Sculptural.Painting.

   

On the wall or in the room?

Stéphane Biesenbach presents five artists under the motto "Sculpture or Painting"

by Heidrun Wirth in Kölnische Rundschau, 2.2.2021

 

Sculpture or painting? What is that small work of art by Ted Larsen, only 20 cm high, protruding eleven centimetres from the wall in yellow cubes? The yellow surfaces correspond in a frontal view with the blue staircase stringers, which then emerge when viewed from the side. This "sculpture" hangs on the wall like a picture, carefully provided with smooth colour surfaces, but still marked by traces of work.

Of course, now at the latest one sees that works of art always want to be seen in the original, especially when they change their radiance with every step the viewer takes in the room. But nevertheless, the present virtual presentation of this group exhibition at Stéphane Biesenbach's offers insights, perhaps not without anticipation of a later encounter "in the flesh".

From Finland to Hungary

Under the title "Sculptural.Painting.", the exhibition features the work of four male artists and one female artist who are spread across the globe in terms of their origins and yet all seem to pose the same question: When three-dimensional objects are attached to the wall, what are the hybrid artworks now – sculptures or paintings?

In any case, fascinating eye-catchers presented in varied hangings.

And one can see: The old argument about the end of the panel picture in painting is far from over.

In all five positions, the desire for materials is added to the diversity of forms. This is the case with Ted Larsen, who has created the work described above entitled "False Fact" with salvaged steel, plywood, silicone, vulcanised rubber and hardware.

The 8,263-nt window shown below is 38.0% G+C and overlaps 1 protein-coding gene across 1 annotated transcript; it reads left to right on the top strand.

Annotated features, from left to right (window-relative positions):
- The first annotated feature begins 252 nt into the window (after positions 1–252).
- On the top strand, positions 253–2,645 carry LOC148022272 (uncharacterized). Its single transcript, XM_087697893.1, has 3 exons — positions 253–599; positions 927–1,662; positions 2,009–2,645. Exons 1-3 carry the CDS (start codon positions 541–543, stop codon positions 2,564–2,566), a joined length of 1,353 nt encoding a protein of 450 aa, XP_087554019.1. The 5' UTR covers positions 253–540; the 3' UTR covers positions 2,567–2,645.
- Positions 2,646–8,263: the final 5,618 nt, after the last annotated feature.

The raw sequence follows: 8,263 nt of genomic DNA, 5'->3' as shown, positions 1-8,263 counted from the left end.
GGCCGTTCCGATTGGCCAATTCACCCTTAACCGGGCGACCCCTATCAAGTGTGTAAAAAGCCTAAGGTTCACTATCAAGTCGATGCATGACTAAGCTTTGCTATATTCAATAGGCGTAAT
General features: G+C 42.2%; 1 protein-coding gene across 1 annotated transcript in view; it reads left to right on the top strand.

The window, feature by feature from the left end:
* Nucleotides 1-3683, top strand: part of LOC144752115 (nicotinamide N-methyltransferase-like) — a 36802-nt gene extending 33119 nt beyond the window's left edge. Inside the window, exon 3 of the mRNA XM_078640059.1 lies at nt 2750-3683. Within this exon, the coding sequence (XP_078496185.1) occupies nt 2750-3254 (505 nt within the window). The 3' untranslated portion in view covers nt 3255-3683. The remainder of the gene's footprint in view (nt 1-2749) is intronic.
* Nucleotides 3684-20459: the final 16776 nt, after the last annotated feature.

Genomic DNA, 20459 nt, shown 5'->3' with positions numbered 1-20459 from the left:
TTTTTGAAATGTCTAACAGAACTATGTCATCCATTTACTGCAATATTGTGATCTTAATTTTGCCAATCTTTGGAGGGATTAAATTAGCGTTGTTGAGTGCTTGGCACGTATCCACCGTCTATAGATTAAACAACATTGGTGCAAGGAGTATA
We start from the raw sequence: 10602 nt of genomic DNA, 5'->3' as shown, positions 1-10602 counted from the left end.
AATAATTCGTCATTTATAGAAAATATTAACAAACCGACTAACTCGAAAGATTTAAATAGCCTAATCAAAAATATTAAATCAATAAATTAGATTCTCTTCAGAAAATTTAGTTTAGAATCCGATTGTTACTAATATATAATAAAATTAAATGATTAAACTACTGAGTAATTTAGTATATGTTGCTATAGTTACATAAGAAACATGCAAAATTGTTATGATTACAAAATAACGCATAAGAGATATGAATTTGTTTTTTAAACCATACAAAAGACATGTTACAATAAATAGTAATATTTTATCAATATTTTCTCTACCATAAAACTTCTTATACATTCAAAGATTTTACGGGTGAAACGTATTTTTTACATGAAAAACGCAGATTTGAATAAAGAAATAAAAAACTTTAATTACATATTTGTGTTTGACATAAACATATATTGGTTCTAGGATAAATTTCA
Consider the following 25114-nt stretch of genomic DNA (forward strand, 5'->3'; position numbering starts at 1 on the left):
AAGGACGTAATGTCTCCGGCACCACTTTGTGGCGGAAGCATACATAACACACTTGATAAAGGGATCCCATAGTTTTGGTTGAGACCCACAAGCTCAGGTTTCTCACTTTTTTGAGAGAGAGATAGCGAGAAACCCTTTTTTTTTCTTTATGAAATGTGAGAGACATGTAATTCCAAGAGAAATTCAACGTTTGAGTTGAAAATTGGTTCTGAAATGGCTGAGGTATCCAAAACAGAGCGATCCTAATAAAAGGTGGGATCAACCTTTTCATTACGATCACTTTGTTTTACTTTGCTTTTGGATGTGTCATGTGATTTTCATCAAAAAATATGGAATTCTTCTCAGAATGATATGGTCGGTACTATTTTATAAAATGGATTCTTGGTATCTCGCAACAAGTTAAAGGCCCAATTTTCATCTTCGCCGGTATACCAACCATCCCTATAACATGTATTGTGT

While Larsen uses found materials, Jussi Niva, born in Finland in 1966, paints folded objects of wood – protruding up to twenty centimetres from the wall – with oil paints in further geometric divisions. The structures created by the brush strokes and the grain, where the wood is not painted, look like a fine drawing.

Bram Braam, born in the Netherlands in 1980, places new compact pictorial elements on top of underlying pictures and thus works with the appeal of the (semi-)concealed. In this way he seems to take up the theme of the multi-layered nature of the wall, already known in the Romantic period, practised in the Romanesque churches in rows of round arches (lesenes or pilaster strips). His works often consist of old materials and combine the exact and the deliquescent.

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"Viewing Room"

Parallel to this exhibition, Stéphane Biesenbach has set up a virtual "Viewing Room" until 21 February, offering works on paper by the Japanese artist Hideaki Yamanobe – in a price range from 800 to 2.850,- €. www.galerie-biesenbach.de/de/online

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In fine "painterly" transitions, the Hungarian Árpád Forgó, born in Budapest in 1972, explores the boundaries to the three-dimensional with monochrome acrylic painting. Tautly stretched segments of canvas bulge out slightly, about 4 cm wide, and allow the finest shades of colour to emerge in the curvatures.

Ji Eun Lee, born in Seoul in 1984, works in a completely different way. Her structures, carved in walnut or limewood, are reminiscent of basketwork and given fine highlights by the oiled finish. Sometimes carved ovals are flawlessly polished, sometimes the traces of the carving iron form fine structures. Here, too, there is no more than seven centimetres away from the wall.

The varied hanging of these original works of art, which "inhabit" the walls, can already be viewed beautifully on the internet.

"Sculptural.Painting." runs until 6 March, but is expected to be extended into May, so there is still a chance to view it in the gallery space (Zeughausstrasse 26. 1st floor). Prices range from 850 to 16.000,- €. www.galerie-biesenbach.de

 

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